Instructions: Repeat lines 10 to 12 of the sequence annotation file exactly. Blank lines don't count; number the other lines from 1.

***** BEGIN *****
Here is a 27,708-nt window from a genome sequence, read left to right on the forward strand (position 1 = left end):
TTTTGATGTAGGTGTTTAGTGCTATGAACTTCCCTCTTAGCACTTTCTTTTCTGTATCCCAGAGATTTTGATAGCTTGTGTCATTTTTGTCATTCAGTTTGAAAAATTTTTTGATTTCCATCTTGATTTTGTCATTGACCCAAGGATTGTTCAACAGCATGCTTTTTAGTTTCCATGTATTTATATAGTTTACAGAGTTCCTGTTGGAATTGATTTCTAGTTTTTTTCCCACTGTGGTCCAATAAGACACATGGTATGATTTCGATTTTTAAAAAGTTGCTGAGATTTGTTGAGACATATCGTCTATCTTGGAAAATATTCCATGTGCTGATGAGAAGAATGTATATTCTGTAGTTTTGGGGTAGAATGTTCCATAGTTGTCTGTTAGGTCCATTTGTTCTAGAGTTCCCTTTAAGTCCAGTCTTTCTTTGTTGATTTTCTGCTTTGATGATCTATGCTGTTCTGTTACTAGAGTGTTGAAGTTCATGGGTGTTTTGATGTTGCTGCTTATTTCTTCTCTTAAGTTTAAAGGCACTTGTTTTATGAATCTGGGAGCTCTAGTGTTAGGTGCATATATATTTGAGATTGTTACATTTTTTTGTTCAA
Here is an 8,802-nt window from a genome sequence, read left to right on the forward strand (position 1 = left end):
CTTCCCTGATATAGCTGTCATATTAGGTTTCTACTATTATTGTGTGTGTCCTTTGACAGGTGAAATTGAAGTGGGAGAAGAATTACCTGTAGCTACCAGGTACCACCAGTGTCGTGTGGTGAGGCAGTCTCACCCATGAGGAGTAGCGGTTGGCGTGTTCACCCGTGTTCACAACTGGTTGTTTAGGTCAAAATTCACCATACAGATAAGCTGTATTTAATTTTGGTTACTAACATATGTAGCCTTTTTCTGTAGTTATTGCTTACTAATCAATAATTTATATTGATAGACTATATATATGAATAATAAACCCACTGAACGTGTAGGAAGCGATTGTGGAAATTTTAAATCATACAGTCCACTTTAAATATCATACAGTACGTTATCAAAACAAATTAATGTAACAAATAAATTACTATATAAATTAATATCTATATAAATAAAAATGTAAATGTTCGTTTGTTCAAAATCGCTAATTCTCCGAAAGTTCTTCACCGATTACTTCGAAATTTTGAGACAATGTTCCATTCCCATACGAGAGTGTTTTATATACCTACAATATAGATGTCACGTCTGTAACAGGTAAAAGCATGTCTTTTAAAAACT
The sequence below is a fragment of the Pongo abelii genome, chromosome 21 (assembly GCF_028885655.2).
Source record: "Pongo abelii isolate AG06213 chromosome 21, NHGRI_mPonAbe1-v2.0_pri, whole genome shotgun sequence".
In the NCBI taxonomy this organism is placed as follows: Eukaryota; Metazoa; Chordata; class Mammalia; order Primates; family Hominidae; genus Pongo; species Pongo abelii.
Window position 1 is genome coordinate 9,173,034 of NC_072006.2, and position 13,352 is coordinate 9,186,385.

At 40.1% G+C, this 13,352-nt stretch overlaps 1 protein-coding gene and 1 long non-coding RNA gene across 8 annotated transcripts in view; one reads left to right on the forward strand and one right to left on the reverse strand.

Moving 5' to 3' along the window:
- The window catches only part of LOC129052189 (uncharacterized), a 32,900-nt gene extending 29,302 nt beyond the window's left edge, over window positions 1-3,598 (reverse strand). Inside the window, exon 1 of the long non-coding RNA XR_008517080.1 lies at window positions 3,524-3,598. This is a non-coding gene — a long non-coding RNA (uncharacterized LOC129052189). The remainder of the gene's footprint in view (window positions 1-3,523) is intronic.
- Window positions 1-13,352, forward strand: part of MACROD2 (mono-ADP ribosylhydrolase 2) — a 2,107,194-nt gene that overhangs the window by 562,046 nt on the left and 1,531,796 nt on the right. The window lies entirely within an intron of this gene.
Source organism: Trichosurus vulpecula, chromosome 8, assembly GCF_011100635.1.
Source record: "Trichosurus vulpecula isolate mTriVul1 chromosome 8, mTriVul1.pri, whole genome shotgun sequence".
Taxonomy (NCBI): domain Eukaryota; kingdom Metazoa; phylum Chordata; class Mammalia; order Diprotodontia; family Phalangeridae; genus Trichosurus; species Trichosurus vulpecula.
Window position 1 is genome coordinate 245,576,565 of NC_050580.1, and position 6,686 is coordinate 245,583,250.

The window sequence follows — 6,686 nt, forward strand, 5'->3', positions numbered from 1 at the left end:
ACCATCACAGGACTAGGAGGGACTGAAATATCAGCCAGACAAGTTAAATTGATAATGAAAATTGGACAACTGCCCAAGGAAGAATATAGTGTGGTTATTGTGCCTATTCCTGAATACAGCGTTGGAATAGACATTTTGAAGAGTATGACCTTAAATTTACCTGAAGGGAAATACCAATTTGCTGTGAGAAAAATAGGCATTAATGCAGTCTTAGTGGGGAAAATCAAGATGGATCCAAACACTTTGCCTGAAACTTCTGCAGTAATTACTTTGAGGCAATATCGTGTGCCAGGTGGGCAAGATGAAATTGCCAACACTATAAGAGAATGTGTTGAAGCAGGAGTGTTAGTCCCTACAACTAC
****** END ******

Moving 5' to 3' along the window:
- The window catches only part of LOC129052189 (uncharacterized), a 32,900-nt gene extending 29,302 nt beyond the window's left edge, over window positions 1-3,598 (reverse strand). Inside the window, exon 1 of the long non-coding RNA XR_008517080.1 lies at window positions 3,524-3,598. This is a non-coding gene — a long non-coding RNA (uncharacterized LOC129052189). The remainder of the gene's footprint in view (window positions 1-3,523) is intronic.
- Window positions 1-13,352, forward strand: part of MACROD2 (mono-ADP ribosylhydrolase 2) — a 2,107,194-nt gene that overhangs the window by 562,046 nt on the left and 1,531,796 nt on the right. The window lies entirely within an intron of this gene.